Whistle-stop has been recorded as an adjective since the 1940s, especially in the phrase a whistle-stop tour. Such a journey was originally undertaken by US politicians, who needed to reach as many voters as possible in a short time during an election campaign. They travelled the country by a chartered train, giving a speech at many obscure towns en route. The politician rarely left the train, often making a speech from a rear platform of a carriage, before speeding on to the next small community.
Nowadays, whistle-stop is used to describe any journey, visit, or tour that involves several brief halts and is undertaken within a short space of time:
He arrives here fresh from performing a concert in Glasgow and from a whistle-stop visit to Australia.
The influence of steam-powered transport, whether locomotives or ships, was pervasive in the 19th and early 20th centuries. This is reflected in several current well-known phrases, including the pair below:
- to let off (or blow off) steam: the literal meaning of this expression relates to using a valve or similar device to release steam to ease the pressure that has built up in the boiler. If this is not done, a dangerous build-up of pressure would result. Today, we use the phrase to refer to doing something that enables us to release excess energy or to express strong emotion: take up kickboxing, so you can let off steam.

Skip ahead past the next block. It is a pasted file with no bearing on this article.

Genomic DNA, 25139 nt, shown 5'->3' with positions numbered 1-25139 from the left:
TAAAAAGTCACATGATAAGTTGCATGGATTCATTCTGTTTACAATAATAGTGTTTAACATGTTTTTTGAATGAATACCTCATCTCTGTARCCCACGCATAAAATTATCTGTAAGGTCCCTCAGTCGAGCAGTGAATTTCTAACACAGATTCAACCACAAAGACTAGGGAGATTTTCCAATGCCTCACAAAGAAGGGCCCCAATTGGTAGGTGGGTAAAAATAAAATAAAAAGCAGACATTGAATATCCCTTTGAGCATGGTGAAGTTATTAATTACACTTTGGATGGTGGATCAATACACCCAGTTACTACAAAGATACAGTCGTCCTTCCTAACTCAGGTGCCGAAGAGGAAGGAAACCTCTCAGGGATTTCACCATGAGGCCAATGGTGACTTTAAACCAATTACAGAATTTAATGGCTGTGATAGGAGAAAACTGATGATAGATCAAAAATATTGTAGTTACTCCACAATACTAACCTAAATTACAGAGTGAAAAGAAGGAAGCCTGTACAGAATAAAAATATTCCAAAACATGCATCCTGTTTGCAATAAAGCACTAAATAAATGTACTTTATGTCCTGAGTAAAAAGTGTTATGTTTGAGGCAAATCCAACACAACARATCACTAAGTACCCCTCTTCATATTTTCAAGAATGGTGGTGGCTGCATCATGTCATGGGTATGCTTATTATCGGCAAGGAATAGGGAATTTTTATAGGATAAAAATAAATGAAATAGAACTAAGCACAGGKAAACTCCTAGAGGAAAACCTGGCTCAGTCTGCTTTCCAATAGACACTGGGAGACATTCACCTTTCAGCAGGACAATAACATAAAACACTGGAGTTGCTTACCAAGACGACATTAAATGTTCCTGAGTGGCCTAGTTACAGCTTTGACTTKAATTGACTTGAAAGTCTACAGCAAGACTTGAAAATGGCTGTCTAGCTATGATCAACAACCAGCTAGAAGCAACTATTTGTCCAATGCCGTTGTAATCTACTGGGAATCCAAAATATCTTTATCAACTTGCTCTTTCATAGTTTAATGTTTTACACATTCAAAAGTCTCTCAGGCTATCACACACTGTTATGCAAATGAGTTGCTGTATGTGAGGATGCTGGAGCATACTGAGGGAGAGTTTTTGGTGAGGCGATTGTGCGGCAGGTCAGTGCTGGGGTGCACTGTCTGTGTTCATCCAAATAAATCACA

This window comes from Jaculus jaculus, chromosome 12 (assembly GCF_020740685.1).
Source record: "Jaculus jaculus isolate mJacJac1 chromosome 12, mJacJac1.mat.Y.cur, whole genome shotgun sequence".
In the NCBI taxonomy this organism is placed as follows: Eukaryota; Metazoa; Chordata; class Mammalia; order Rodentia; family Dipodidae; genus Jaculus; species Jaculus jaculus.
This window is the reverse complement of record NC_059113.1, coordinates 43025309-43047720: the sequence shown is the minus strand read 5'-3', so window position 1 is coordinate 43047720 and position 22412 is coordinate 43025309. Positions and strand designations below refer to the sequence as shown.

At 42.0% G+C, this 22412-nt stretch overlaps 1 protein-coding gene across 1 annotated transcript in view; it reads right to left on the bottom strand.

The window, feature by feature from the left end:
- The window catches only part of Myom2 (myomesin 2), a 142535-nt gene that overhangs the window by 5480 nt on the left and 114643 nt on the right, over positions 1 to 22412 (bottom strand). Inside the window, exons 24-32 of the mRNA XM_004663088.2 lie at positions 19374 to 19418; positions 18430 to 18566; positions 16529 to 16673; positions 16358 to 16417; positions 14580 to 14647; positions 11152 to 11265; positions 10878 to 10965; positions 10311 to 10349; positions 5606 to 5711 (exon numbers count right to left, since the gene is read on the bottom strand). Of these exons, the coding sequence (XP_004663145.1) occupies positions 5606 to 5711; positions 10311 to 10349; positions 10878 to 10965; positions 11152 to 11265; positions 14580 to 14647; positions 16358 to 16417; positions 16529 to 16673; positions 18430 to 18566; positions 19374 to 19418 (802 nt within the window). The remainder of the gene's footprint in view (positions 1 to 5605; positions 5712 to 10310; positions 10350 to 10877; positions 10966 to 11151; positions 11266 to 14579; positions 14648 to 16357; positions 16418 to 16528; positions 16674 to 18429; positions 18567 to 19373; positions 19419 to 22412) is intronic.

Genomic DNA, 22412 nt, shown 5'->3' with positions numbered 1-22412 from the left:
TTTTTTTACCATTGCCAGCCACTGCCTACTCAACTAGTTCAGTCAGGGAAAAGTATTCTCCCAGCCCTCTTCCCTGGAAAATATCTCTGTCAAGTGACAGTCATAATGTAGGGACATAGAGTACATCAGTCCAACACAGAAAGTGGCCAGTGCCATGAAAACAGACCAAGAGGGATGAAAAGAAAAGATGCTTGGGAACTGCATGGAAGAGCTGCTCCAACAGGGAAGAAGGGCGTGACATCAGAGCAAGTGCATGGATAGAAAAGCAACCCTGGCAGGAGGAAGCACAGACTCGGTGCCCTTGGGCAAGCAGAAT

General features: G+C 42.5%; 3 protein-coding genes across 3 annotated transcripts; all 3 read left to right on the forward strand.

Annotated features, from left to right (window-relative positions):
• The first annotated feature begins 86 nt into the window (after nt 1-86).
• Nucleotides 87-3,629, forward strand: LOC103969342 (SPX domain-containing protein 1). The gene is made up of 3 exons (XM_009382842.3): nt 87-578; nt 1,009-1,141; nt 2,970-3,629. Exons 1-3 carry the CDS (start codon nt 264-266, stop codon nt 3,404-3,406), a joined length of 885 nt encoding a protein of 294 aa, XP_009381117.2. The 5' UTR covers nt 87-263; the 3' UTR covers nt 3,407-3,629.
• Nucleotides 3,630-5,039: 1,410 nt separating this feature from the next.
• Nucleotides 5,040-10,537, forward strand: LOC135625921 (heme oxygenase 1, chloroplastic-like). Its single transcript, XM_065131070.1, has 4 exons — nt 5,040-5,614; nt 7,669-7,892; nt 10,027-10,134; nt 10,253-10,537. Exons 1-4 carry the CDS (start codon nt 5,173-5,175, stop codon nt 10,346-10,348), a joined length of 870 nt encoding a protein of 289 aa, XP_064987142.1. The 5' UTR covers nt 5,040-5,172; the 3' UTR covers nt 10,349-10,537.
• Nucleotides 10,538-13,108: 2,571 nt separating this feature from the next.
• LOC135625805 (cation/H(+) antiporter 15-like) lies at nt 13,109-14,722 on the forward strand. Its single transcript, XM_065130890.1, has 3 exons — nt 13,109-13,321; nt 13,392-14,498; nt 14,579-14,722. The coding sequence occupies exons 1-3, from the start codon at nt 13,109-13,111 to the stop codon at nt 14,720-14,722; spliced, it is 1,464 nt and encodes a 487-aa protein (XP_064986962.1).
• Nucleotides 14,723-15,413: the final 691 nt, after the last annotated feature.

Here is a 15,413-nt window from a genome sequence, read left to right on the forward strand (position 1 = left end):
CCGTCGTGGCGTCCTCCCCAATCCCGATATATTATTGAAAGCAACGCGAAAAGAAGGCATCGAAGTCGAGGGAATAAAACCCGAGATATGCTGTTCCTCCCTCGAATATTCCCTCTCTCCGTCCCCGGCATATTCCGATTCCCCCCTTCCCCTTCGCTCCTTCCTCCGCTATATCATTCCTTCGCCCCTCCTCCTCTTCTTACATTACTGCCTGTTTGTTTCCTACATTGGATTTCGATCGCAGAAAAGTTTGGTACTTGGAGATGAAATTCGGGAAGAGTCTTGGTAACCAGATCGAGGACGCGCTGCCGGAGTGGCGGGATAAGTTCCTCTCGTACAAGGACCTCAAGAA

- to run out of steam: if someone or something runs out of steam, it means that the impetus or enthusiasm to continue has been lost (there were signs that the once-booming economy was running out of steam). This figurative phrase is recorded as early as 1836 in the Oxford English Dictionary (OED). The literal meaning refers to a situation in which a steam locomotive would gradually slow down or stop because the fire that powers the boiler isn’t burning fiercely enough for steam to be produced.
In British English, a lorry is a large heavy motor vehicle used for transporting goods by road (what speakers of North American English call a truck). However, the word began life in the 1830s as a term for a truck or wagon used on railways and tramways:
There was a luggage lorry … between the engine and carriages for passengers.
The current meaning (namely, a road vehicle) isn’t recorded in the OED until the early 20th century. The origin of the word lorry isn’t certain – it may derive from the man’s name Laurie, or it may come from a dialect verb lurry, meaning ‘to pull or drag something’.
He moved to some jerkwater town to teach drama to High School teens.
This colourful adjective, meaning ‘insignificant, small, remote’ and found in North American English, harks back to the early days of steam locomotives in that continent. The railway served many remote settlements: the boilers of the engines needed a regular supply of water to produce the steam, and water towers were only found in larger towns. The locomotive crew therefore had to stop the train by a watercourse and drop a bucket with a rope attached into the stream to ‘jerk’ the water out and thus resupply the boiler.
My blog has reached the end of the line: if you’re reading this on your smartphone, stranded because of the wrong sort of snow or leaves on the tracks, then I hope I’ve provided some diversion from your plight!